There is a lot more to do in the first fifteen miles of the park. There are twelve trails (after the first fifteen miles, there are only three formal trails), ranger-guided hikes, and lots of wildlife.
There is a wolf den, but the area where it is located is protected, so you cannot get out of your car and/or hike there. And we did not see any wolves from the car.
After a few days, we continued to our next campground. Teklanika River Campground, “Tek”, 29 miles inside the restricted area of the park, the furthest campground that accepts RVs. Once you drive the RV there campers are still required to use the bus network. The park normally requires that you leave your tow vehicle by the Visitor Center, but since we had the “golden pass” as Hector calls it, we towed our car in. Read my review of Tek here.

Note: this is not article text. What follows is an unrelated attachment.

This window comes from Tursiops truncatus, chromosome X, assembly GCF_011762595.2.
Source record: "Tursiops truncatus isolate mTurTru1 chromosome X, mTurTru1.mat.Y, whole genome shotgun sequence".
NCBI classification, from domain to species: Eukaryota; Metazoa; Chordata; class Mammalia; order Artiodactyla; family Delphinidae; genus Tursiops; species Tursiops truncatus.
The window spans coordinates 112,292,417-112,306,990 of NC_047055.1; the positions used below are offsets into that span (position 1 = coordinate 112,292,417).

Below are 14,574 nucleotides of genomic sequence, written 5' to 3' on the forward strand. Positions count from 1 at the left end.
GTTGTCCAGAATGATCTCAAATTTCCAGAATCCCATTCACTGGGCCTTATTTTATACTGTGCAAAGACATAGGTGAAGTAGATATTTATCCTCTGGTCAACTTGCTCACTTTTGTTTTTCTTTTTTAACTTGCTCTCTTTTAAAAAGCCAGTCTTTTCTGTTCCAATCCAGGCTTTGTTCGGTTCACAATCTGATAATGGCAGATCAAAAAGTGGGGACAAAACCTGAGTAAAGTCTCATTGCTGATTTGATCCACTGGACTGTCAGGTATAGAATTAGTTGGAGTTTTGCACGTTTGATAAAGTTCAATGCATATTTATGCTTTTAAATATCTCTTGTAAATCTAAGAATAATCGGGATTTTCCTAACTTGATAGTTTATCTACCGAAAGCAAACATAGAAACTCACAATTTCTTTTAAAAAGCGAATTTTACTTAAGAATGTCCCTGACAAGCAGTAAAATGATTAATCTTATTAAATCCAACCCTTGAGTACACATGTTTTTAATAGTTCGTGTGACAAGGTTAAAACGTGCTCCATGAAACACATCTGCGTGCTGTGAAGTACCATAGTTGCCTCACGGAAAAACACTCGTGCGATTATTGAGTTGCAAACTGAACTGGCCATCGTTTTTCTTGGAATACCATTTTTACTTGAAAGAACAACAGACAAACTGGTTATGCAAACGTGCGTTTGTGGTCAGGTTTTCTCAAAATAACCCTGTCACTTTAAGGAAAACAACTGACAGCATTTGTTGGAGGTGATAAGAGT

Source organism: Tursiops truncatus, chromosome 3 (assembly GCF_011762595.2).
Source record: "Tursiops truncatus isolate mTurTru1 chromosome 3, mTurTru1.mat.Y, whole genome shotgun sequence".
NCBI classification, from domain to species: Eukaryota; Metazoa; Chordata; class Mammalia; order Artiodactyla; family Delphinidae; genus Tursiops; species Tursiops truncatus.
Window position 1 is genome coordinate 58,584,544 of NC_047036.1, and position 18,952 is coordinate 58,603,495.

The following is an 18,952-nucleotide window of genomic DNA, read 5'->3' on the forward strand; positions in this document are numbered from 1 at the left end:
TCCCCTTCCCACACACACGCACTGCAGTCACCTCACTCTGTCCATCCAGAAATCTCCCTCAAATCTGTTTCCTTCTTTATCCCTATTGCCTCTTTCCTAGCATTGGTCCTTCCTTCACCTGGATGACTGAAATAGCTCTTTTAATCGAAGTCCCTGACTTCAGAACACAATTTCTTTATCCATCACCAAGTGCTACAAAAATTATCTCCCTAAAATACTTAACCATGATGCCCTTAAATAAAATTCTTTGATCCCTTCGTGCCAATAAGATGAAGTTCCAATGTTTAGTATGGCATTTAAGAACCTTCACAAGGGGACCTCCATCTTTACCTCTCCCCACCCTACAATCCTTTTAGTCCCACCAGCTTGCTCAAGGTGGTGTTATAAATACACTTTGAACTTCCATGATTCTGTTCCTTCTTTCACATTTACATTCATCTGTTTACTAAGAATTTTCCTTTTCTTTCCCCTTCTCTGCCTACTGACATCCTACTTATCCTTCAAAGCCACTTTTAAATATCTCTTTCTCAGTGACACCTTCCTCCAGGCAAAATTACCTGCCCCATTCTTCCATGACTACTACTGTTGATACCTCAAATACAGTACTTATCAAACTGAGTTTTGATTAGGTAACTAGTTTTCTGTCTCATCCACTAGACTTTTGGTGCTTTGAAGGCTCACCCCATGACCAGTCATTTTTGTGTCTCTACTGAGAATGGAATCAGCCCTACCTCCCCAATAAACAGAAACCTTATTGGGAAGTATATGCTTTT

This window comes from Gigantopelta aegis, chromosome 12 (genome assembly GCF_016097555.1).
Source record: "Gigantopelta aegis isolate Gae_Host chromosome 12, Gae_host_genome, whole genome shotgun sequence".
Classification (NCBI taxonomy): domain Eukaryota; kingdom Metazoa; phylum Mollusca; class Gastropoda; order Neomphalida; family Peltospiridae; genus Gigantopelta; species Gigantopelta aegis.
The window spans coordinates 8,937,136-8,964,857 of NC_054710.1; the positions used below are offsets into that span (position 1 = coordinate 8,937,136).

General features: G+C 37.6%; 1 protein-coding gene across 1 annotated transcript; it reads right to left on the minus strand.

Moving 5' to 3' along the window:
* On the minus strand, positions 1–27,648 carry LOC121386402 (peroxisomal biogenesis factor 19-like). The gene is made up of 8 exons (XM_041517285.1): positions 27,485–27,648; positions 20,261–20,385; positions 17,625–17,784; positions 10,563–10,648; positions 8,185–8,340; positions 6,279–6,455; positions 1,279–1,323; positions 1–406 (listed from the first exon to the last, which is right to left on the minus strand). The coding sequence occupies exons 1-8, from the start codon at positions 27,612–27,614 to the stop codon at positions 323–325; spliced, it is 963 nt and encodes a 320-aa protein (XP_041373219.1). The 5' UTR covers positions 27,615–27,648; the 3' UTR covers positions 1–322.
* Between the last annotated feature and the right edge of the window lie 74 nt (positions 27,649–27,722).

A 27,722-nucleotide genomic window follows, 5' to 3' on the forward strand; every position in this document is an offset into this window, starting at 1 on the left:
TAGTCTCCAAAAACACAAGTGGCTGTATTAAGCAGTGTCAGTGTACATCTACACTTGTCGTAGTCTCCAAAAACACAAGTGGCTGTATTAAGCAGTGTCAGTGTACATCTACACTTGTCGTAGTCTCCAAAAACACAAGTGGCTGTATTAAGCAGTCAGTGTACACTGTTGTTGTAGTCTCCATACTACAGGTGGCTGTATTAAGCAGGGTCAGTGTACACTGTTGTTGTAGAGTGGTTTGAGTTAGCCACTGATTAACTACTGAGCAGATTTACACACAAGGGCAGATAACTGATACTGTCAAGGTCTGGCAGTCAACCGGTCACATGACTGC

On our afternoon drive as we crossed the first pass in the park, Sable Pass, we saw our first grizzly bears, possibly a sow and cub since bears don’t normally hang out together. But it sure was a big cub!
Then we saw a moose cow and calf. This was such a great beginning of our week!
And ptarmigan are the state bird of Alaska. These fascinating birds’ feathers change to all white in the winter, including long feathers on their feet.
All of this wildlife was such an incredible beginning of our week, but it did not overshadow the beauty and splendor of the park itself. Multi-colored mountains, the stunning Alaska range, and the centerpiece of the range, Denali.